Generic Doxycycline Hyclate Manufacturers Greed

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jimbonita Says:

I am concerned about the shocking price increase associated with my supply of a common antibiotic drug which I may have to take for the remainder of my life.

I have had 5 surgeries on my left thigh starting with a hip replacement in 2009. Everything was healing until May, 2010 when I fell and landed on my hip requiring an extensive revision to the hip and the femuir. In addition to the new joint, titanium rod, plate and clamps were required for the repair. At some point in the process, hairline fractures of the femur just above the knee led to a spontaneous fracture and a repair including added titanium plate, screws, and clamps in August, 2010. In 2012, a seroma caused by the extensive surgeries arose which was surgically repaired in August. Four weeks later a second seroma occurred leading to more surgery and finding a fistula. Cultures taken suggested a bacterial infection which was treated with a daily infusion of an antibiotic for 42 days. Upon completion of the infusion I was put on Doxycycline Hyclate (a generic drug originally developed by Pfizer) with a dosage of two 100 mg capsules daily.

I am enrolled in Medicare and have a good drug benefit (with Medco now Express Scripts) in my supplemental insurance available through my retirement benefits with Lockheed Martin. Basically, prescriptions for short periods or small amounts are handled through pharmacies and maintenance drugs are provided for 90 day amounts. I pay a a co-pay based on a schedule with lower payments for generic drugs. I began the drug in November with a modest monthly purchase. Subsequent purchases are shown and analyzed in the following data provided through 3/19/2013. The data is provided in the following sequence: Source, date, quantity, unit price, price increase from original purchases.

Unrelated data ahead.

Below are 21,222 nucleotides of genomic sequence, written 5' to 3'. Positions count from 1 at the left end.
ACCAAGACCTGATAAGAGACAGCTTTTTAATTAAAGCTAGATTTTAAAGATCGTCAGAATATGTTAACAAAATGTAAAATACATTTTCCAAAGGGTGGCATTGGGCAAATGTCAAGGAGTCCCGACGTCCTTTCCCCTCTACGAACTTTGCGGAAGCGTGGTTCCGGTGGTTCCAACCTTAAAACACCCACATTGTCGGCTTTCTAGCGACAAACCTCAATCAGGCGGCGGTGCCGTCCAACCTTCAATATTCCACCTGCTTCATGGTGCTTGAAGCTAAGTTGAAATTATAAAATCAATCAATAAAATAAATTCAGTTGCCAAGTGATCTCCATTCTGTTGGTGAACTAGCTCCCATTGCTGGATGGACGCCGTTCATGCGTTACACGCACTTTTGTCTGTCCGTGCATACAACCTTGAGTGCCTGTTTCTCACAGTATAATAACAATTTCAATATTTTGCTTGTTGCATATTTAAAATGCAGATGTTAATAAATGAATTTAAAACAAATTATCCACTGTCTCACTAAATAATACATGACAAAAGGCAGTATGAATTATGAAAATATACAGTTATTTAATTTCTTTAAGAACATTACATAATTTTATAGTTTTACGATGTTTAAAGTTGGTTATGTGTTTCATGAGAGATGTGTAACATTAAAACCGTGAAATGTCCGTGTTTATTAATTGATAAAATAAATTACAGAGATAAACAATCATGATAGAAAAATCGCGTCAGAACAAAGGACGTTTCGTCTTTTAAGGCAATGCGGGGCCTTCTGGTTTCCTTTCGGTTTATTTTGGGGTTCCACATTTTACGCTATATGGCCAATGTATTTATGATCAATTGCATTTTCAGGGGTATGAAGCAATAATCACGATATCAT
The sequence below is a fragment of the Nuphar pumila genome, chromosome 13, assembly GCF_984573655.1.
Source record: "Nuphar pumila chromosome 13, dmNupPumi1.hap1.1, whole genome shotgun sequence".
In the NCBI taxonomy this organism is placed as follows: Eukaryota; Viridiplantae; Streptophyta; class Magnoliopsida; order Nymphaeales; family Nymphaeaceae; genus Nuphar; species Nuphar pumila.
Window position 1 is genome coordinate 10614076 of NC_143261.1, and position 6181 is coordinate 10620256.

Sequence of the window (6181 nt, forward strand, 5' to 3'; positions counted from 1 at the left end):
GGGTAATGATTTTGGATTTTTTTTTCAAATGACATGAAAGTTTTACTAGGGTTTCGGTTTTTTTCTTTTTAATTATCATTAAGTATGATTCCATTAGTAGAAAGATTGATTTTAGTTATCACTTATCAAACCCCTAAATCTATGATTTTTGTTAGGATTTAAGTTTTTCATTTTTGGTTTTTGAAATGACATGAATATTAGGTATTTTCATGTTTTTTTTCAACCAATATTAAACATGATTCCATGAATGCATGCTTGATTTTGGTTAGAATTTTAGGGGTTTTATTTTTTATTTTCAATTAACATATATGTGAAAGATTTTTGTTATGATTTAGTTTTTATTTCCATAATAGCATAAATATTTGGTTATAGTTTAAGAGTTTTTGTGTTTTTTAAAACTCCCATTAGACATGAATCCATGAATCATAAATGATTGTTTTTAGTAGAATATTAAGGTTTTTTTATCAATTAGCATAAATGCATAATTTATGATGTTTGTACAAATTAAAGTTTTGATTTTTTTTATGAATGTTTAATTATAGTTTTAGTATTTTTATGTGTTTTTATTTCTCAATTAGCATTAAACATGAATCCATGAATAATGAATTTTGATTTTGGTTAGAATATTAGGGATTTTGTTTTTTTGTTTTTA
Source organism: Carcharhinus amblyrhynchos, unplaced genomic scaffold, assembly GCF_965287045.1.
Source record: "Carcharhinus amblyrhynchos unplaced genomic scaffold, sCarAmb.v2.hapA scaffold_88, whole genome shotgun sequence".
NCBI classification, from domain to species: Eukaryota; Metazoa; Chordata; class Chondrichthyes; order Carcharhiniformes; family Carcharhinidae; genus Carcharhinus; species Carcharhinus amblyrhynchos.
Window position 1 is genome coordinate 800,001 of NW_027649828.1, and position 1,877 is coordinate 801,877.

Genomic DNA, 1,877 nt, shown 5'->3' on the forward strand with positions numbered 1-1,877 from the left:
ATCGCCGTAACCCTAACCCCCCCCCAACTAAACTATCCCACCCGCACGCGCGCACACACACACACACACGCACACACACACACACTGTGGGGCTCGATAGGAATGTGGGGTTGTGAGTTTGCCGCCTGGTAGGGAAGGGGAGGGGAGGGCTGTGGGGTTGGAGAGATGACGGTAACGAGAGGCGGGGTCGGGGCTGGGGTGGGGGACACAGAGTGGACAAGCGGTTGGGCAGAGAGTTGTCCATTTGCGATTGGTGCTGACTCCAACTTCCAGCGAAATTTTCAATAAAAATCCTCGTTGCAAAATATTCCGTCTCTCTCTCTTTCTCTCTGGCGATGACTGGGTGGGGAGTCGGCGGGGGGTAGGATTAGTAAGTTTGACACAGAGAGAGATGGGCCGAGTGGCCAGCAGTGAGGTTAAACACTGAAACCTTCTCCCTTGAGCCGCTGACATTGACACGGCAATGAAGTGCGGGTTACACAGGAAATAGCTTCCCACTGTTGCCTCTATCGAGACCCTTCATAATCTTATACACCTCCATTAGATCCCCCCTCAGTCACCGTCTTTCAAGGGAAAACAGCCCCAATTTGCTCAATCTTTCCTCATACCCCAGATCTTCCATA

Source Date Qty Unit $ % Increase
CVS 11/12/2012 60 0.129
CVS 12/08/2012 60 0.129 0.0%
CVS 01/10/2013 60 0.129 0.0%
CVS 02/09/2013 60 0.655 407.6%
Medco* 03/12/2013 180 4.155 3121.1%
Publix** 03/19/2013 180 0.720 457.8%
CVS** 03/19/2013 180 0.675 422.9%

* Manufacturer/Supplier: West Ward
** No coupon or membership required.

I had a discussion with a service agent at Medco/Express Scripts after the January prescription and the agent noted my recent purchases of the drug and said they could save me money if I got them a 3 month prescription. I had my doctor fax them a prescription. I found out shortly that it was out of stock and wouldn't be available until the end of February. I called again and was told that it still wasn't available - and there were problems with the suppliers.

When I returned to CVS to refill my needs, I found that the problem apparently was beginning to appear there as well; however, I only took slight notice since my co-pay/cost had only gone from $7.74 to $10. I revisited Medco/Express Scripts in March to see if anything had changed. Their database said the drug was unavailable but I pressed the agent to check the pharmacy. As it turns out, it was available so I had it shipped. I didn't get the price information until I received the prescription on March 18. I was shocked to find that the total cost of the drug had gone to $747.94 or to $4.155/capsule vs. $0.129/capsule in just 2 months. This is an increase of 3121.1% in less than 60 days.

The drug was provided to my supplier by West-Ward, a supplier of generic pharmaceuticals in Eatontown, New Jersey. West-Ward Pharmaceuticals claims it "is one of the top 20 generic prescription medication providers in the US." Doxycycline is in the tetracycline family of antibiotics.

The two March 19th quotes for Publix and CVS were found on the internet at the noted link. Admittedly there is a shortage of the drug - - but charging 30 times as much for current available supplies is pure and simply price gouging. This is the sort of action that proves the greed of the pharmaceutical industry. Time to get Medicare authority to negotiate prices for Part D users.

See also: Discuss/doxycycline-hyclate-100-mgs-240157.htm.

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Hosey Says:

Blame the price increase on the FDA crackdown on compounding labs- Labs have been closed or may be manufacturing other drugs

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